New system helps teachers gain back valuable instruction time, study finds
Elementary schoolchildren often dawdle between activities during the school day, losing valuable instructional time in the process. New University of Georgia research has found a way to reclaim these lost minutes and make the transition to a new subject fun while increasing student focus.
Co-authored by Scott Ardoin, professor of school psychology in the College of Education's department of educational psychology, this new method resulted in an average of 39 extra minutes a week of instruction, or the equivalent of 2.6 extra hours of instruction time per month.
"With the system, the kids were given cues before it was time to transition," said Ardoin, director of UGA's School Psychology Clinic. "The warnings were projected onto a computer screen and then a timer would appear. The amount of time that they had to transition decreased as the study progressed.
"The students were always excited to beat the buzzer and therefore quickly prepared themselves for the next instructional session."
The findings were published in the September issue of the Journal of Applied Behavior Analysis.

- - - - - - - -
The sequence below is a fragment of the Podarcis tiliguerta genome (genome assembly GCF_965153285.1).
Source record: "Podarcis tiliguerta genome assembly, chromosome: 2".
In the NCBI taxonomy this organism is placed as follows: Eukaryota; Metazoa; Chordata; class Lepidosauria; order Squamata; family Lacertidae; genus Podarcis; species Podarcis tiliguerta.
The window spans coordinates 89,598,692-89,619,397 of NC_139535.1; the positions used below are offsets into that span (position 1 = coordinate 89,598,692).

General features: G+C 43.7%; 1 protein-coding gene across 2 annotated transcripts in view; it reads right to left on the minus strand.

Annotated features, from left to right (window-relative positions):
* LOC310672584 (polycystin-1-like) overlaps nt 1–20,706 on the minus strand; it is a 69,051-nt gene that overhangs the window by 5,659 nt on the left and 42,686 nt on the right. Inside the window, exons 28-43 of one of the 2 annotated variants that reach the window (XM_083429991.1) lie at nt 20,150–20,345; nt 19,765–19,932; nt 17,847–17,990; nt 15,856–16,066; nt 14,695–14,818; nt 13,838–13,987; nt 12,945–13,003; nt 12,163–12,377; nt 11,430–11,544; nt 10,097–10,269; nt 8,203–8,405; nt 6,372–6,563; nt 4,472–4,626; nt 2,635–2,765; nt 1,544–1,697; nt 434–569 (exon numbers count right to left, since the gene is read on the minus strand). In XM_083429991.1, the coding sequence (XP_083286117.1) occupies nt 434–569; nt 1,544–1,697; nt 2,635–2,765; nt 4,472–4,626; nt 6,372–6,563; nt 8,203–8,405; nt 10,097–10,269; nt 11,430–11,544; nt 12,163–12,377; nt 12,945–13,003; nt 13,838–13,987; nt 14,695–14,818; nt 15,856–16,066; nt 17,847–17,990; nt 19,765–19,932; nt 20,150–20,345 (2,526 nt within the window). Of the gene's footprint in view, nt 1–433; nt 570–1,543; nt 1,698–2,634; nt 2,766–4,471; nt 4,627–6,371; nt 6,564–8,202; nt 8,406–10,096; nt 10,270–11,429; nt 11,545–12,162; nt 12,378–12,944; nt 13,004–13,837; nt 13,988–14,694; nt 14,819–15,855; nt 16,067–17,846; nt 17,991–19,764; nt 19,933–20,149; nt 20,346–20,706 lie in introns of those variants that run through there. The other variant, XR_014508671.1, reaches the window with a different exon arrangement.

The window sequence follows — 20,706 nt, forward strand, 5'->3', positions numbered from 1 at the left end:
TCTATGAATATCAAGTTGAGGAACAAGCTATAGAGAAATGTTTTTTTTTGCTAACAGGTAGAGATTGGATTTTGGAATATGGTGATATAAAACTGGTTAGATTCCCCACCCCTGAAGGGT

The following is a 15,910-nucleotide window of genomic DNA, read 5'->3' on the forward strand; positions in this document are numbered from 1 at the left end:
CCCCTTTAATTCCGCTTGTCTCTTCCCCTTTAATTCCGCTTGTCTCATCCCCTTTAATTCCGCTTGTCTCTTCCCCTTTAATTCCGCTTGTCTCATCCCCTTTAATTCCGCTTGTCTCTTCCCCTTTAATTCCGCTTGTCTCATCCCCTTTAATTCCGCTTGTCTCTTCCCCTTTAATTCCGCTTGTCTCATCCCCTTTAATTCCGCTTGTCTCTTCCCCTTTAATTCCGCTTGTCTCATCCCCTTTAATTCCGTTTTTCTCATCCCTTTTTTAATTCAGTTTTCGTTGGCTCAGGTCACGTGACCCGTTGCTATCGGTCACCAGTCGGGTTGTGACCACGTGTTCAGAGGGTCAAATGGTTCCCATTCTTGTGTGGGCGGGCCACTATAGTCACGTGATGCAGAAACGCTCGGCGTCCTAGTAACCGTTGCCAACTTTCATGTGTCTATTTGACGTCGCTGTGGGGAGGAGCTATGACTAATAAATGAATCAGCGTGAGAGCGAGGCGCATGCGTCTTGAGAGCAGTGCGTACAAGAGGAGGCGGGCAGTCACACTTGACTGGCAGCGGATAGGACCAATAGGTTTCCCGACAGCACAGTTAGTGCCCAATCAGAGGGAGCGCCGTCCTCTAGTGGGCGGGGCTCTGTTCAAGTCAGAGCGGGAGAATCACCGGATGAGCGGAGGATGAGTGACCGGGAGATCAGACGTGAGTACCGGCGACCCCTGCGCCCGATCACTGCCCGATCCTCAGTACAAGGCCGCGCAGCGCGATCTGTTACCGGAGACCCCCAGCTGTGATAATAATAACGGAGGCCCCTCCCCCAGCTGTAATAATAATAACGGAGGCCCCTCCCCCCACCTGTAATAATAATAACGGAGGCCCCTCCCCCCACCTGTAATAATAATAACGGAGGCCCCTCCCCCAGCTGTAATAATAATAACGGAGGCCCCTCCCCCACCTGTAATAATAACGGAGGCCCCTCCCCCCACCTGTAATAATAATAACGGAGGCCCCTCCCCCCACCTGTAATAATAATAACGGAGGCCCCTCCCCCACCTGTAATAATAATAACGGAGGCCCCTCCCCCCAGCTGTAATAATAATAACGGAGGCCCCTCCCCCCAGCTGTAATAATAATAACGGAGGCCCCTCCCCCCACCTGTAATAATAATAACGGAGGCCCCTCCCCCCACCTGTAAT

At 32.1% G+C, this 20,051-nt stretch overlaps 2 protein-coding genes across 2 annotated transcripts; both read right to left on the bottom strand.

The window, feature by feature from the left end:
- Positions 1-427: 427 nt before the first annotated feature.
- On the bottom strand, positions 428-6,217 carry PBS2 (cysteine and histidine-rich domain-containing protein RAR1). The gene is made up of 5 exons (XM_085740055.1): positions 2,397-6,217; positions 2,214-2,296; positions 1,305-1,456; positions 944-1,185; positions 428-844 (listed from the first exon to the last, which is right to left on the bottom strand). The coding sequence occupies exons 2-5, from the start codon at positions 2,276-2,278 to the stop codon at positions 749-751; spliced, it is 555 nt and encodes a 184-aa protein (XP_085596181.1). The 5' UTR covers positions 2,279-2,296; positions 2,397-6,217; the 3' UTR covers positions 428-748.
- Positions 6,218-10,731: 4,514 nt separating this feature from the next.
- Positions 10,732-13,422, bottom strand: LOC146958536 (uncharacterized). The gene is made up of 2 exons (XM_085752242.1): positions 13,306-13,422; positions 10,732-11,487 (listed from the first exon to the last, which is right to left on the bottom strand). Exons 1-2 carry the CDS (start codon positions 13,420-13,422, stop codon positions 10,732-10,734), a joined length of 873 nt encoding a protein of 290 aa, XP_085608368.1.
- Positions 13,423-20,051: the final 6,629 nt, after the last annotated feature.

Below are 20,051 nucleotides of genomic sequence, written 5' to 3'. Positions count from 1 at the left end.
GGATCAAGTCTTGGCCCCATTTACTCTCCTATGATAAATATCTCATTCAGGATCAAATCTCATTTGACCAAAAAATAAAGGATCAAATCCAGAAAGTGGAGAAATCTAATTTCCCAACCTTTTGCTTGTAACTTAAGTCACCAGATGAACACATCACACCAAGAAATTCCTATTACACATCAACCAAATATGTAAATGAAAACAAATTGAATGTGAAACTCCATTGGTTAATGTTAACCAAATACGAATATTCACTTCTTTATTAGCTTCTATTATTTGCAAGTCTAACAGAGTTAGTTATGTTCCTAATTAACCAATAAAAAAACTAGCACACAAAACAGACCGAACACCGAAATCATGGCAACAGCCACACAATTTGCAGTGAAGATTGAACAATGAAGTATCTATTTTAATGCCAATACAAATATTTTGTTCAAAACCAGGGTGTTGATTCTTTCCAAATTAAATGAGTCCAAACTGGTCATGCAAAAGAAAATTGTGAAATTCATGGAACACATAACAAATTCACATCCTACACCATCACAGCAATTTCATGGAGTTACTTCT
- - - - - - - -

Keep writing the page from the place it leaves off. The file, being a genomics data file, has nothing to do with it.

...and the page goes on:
Ardoin and Jeffrey Hine, a former school psychology doctoral student in the department of educational psychology, developed software called Keep Busy and Carry On that would give students a notice before it was time to transition to a new task.
Hine, who created the software and is now a licensed psychologist in pediatrics at Vanderbilt University Medical Center, found a lot of instruction time was lost due to transitions.
"Our idea was to come up with a prepackaged system with automated components," he said.
Hine developed Keep Busy and Carry On for two classrooms, one first and one second grade, in a local elementary school. UGA undergraduate students who took part in the research recorded how long it took students to transition between activities. Students had to be seated, quiet and academically engaged in order to be done with the transitions.
By identifying specific students who had the most difficulty transitioning between activities, Ardoin and Hine found the Keep Busy and Carry On system helped reduce the time the children spent between activities by 67 percent. Each classroom also increased instructional time by more than 20 percent.
The result, Ardoin said, is a way to keep students engaged while also taking some of the burden off the teacher.
"Teachers are busy instructing students, so we wanted to create something simple for them," said Ardoin, co-director of the Center for Autism and Behavioral Education Research. "The system takes the responsibilities from the teacher and automates the intervention."